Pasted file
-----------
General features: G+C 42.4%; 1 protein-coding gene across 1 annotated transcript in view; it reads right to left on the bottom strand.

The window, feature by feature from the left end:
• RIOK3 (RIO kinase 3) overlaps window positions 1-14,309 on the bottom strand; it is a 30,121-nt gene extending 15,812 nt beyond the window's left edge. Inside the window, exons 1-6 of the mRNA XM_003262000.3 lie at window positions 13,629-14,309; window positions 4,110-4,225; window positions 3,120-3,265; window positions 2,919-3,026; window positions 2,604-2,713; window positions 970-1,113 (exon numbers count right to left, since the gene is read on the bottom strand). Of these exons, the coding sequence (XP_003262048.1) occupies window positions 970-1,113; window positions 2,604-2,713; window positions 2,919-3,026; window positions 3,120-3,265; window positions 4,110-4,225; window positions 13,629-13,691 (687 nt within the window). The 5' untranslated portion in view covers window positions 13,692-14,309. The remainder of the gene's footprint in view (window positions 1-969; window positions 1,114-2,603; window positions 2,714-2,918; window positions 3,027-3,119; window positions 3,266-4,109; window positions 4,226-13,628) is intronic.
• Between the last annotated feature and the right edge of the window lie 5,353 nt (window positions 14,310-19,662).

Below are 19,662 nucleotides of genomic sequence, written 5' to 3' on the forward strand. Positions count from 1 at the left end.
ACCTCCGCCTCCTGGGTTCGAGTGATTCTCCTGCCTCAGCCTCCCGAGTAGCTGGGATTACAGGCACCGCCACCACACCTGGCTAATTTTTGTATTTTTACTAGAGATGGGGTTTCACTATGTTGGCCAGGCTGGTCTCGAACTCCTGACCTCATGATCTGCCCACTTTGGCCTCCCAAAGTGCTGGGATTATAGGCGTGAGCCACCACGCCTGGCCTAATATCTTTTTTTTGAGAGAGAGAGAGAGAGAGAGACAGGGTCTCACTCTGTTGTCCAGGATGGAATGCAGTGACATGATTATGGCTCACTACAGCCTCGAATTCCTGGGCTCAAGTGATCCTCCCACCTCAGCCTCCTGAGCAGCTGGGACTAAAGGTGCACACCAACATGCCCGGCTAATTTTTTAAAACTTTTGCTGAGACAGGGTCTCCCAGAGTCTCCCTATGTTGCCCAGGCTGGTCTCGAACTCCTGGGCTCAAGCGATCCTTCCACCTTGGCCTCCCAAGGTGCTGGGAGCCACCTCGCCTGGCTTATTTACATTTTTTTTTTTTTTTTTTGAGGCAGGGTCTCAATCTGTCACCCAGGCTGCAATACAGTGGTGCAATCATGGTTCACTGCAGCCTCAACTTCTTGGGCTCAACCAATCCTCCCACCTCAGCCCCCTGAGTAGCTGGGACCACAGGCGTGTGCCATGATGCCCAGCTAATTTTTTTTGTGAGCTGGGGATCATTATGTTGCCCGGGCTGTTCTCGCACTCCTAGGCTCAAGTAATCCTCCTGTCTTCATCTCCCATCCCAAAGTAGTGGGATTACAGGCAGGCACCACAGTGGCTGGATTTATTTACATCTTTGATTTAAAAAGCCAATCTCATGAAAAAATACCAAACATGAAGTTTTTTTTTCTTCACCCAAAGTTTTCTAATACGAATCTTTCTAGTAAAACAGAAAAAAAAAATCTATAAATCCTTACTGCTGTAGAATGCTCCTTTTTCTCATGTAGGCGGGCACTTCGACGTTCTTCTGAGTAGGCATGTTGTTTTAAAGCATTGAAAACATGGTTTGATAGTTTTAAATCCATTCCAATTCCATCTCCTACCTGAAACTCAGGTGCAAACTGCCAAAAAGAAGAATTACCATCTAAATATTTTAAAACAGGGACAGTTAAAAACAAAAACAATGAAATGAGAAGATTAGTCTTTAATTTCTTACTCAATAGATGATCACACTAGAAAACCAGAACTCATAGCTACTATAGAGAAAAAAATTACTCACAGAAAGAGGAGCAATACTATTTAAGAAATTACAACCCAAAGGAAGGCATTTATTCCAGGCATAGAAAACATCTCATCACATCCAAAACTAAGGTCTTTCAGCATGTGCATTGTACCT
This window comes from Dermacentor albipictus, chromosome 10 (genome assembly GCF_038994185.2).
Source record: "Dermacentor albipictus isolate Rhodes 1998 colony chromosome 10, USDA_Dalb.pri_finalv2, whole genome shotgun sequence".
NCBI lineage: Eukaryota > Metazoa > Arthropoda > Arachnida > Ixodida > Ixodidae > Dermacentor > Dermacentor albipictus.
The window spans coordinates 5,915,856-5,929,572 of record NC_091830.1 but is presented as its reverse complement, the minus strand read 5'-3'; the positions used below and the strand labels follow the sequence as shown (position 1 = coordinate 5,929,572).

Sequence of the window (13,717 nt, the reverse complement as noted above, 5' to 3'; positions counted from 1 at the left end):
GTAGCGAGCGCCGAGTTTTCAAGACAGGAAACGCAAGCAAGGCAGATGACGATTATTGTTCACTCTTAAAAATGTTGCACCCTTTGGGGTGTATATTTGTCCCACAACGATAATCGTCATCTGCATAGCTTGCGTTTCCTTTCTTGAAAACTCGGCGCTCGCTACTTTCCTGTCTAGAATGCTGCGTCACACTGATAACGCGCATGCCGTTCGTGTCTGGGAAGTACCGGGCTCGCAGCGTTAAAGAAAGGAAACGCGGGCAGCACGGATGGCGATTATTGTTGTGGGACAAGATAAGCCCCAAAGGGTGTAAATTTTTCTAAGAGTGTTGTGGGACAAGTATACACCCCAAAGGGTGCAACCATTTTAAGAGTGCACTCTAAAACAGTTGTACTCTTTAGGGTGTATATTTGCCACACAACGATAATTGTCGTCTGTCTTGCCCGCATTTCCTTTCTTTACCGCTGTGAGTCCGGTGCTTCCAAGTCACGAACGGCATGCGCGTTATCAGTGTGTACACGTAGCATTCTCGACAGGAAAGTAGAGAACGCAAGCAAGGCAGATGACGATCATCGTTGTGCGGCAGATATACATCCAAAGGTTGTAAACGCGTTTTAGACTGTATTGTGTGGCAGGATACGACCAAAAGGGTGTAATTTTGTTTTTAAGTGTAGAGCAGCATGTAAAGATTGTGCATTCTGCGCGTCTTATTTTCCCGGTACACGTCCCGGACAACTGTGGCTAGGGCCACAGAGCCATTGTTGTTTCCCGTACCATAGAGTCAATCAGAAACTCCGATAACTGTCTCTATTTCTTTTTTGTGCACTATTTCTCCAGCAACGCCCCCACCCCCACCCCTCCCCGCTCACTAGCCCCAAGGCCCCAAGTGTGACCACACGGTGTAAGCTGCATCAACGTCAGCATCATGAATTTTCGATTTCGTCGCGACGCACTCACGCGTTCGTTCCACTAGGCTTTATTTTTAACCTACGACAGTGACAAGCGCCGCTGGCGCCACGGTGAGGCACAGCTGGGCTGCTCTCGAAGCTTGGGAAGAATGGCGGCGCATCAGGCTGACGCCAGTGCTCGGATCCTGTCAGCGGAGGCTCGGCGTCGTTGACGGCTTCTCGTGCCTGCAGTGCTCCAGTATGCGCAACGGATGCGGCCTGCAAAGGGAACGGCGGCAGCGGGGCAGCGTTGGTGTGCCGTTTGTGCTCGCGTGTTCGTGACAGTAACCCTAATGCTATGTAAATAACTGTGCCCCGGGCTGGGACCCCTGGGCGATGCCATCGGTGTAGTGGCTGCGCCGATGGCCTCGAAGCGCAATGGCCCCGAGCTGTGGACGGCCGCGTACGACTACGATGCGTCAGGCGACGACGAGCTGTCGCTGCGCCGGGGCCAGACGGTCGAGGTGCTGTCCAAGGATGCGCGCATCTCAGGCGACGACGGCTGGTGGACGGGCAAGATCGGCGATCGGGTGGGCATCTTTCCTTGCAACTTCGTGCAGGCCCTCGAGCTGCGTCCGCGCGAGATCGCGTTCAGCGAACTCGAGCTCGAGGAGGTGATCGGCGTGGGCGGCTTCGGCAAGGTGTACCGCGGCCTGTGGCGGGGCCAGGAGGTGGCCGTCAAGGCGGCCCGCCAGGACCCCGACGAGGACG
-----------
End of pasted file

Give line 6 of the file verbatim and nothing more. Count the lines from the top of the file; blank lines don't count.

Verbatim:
ACCTCCGCCTCCTGGGTTCGAGTGATTCTCCTGCCTCAGCCTCCCGAGTAGCTGGGATTACAGGCACCGCCACCACACCTGGCTAATTTTTGTATTTTTACTAGAGATGGGGTTTCACTATGTTGGCCAGGCTGGTCTCGAACTCCTGACCTCATGATCTGCCCACTTTGGCCTCCCAAAGTGCTGGGATTATAGGCGTGAGCCACCACGCCTGGCCTAATATCTTTTTTTTGAGAGAGAGAGAGAGAGAGAGACAGGGTCTCACTCTGTTGTCCAGGATGGAATGCAGTGACATGATTATGGCTCACTACAGCCTCGAATTCCTGGGCTCAAGTGATCCTCCCACCTCAGCCTCCTGAGCAGCTGGGACTAAAGGTGCACACCAACATGCCCGGCTAATTTTTTAAAACTTTTGCTGAGACAGGGTCTCCCAGAGTCTCCCTATGTTGCCCAGGCTGGTCTCGAACTCCTGGGCTCAAGCGATCCTTCCACCTTGGCCTCCCAAGGTGCTGGGAGCCACCTCGCCTGGCTTATTTACATTTTTTTTTTTTTTTTTTGAGGCAGGGTCTCAATCTGTCACCCAGGCTGCAATACAGTGGTGCAATCATGGTTCACTGCAGCCTCAACTTCTTGGGCTCAACCAATCCTCCCACCTCAGCCCCCTGAGTAGCTGGGACCACAGGCGTGTGCCATGATGCCCAGCTAATTTTTTTTGTGAGCTGGGGATCATTATGTTGCCCGGGCTGTTCTCGCACTCCTAGGCTCAAGTAATCCTCCTGTCTTCATCTCCCATCCCAAAGTAGTGGGATTACAGGCAGGCACCACAGTGGCTGGATTTATTTACATCTTTGATTTAAAAAGCCAATCTCATGAAAAAATACCAAACATGAAGTTTTTTTTTCTTCACCCAAAGTTTTCTAATACGAATCTTTCTAGTAAAACAGAAAAAAAAAATCTATAAATCCTTACTGCTGTAGAATGCTCCTTTTTCTCATGTAGGCGGGCACTTCGACGTTCTTCTGAGTAGGCATGTTGTTTTAAAGCATTGAAAACATGGTTTGATAGTTTTAAATCCATTCCAATTCCATCTCCTACCTGAAACTCAGGTGCAAACTGCCAAAAAGAAGAATTACCATCTAAATATTTTAAAACAGGGACAGTTAAAAACAAAAACAATGAAATGAGAAGATTAGTCTTTAATTTCTTACTCAATAGATGATCACACTAGAAAACCAGAACTCATAGCTACTATAGAGAAAAAAATTACTCACAGAAAGAGGAGCAATACTATTTAAGAAATTACAACCCAAAGGAAGGCATTTATTCCAGGCATAGAAAACATCTCATCACATCCAAAACTAAGGTCTTTCAGCATGTGCATTGTACCT